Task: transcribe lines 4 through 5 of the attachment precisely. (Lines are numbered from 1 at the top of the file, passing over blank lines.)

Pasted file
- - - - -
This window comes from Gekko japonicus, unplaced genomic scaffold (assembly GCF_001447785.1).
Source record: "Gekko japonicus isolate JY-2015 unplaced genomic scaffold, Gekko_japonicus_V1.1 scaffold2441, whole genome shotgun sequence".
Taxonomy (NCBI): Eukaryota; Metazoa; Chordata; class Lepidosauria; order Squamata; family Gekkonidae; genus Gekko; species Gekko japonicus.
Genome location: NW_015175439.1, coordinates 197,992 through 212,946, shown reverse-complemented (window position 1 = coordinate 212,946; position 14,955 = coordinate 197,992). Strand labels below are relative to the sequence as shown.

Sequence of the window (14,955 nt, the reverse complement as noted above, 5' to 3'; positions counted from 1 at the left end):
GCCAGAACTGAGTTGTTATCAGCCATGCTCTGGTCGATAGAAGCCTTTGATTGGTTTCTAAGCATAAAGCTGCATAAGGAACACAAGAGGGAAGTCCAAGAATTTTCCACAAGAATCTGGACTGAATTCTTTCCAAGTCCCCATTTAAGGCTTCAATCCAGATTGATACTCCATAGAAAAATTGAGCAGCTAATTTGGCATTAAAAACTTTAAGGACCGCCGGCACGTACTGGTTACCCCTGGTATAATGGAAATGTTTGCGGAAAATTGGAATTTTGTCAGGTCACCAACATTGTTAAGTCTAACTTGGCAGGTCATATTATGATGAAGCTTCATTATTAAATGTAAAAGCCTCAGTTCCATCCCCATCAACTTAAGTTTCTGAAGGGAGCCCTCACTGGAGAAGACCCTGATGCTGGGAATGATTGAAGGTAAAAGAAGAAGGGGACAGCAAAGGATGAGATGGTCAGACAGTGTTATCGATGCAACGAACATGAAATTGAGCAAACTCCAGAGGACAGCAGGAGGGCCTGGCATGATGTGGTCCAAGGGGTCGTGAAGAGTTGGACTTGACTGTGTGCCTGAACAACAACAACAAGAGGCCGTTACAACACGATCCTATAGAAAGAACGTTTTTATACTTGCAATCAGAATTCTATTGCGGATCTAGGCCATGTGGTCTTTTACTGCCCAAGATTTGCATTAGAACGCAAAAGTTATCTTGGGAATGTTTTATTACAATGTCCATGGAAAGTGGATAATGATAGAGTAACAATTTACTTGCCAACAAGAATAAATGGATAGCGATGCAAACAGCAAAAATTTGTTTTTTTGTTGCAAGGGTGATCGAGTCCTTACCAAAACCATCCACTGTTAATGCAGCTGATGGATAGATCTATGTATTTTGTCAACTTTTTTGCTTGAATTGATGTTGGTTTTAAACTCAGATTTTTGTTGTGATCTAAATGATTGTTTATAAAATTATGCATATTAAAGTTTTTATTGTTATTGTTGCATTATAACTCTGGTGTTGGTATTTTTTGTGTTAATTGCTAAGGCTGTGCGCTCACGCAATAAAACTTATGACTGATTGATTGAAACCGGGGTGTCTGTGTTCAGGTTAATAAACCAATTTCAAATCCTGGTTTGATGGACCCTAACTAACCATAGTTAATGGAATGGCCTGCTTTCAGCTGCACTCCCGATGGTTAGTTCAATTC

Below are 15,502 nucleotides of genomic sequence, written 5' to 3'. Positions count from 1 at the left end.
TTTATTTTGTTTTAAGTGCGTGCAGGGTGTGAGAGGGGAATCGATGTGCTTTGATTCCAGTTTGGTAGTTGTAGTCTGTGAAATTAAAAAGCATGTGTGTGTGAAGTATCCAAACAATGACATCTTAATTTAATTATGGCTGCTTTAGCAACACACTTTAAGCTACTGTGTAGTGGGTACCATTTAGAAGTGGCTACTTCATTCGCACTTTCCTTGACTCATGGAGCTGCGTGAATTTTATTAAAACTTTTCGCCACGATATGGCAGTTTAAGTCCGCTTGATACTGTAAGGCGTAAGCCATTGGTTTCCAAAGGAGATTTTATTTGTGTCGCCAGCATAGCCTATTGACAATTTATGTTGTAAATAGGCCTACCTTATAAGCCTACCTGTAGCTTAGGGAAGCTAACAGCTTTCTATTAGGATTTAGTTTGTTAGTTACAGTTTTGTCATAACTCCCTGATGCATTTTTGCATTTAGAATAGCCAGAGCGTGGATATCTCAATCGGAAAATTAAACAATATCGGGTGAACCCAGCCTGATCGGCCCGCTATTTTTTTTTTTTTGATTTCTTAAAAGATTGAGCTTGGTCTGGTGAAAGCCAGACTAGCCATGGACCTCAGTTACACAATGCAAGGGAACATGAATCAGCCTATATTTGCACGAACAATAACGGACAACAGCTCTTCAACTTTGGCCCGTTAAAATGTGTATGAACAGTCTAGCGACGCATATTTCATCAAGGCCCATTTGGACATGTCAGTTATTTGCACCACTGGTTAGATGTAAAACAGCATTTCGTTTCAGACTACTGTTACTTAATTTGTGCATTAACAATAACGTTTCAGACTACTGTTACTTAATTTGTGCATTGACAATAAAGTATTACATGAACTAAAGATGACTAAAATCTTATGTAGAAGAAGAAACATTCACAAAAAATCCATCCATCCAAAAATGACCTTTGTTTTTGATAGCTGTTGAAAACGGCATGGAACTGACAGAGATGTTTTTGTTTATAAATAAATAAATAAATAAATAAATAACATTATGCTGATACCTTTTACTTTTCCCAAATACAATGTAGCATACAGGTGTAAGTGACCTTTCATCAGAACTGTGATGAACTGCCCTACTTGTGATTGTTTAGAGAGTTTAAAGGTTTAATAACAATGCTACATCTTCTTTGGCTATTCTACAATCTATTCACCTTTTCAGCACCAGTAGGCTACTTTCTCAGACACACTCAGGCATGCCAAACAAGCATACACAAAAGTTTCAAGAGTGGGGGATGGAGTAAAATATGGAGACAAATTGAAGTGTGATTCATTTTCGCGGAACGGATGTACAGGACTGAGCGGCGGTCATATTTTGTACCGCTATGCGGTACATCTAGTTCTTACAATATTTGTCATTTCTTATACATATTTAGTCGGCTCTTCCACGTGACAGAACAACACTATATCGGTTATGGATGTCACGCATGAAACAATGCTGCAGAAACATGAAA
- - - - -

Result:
Genome location: NW_015175439.1, coordinates 197,992 through 212,946, shown reverse-complemented (window position 1 = coordinate 212,946; position 14,955 = coordinate 197,992). Strand labels below are relative to the sequence as shown.

Sequence of the window (14,955 nt, the reverse complement as noted above, 5' to 3'; positions counted from 1 at the left end):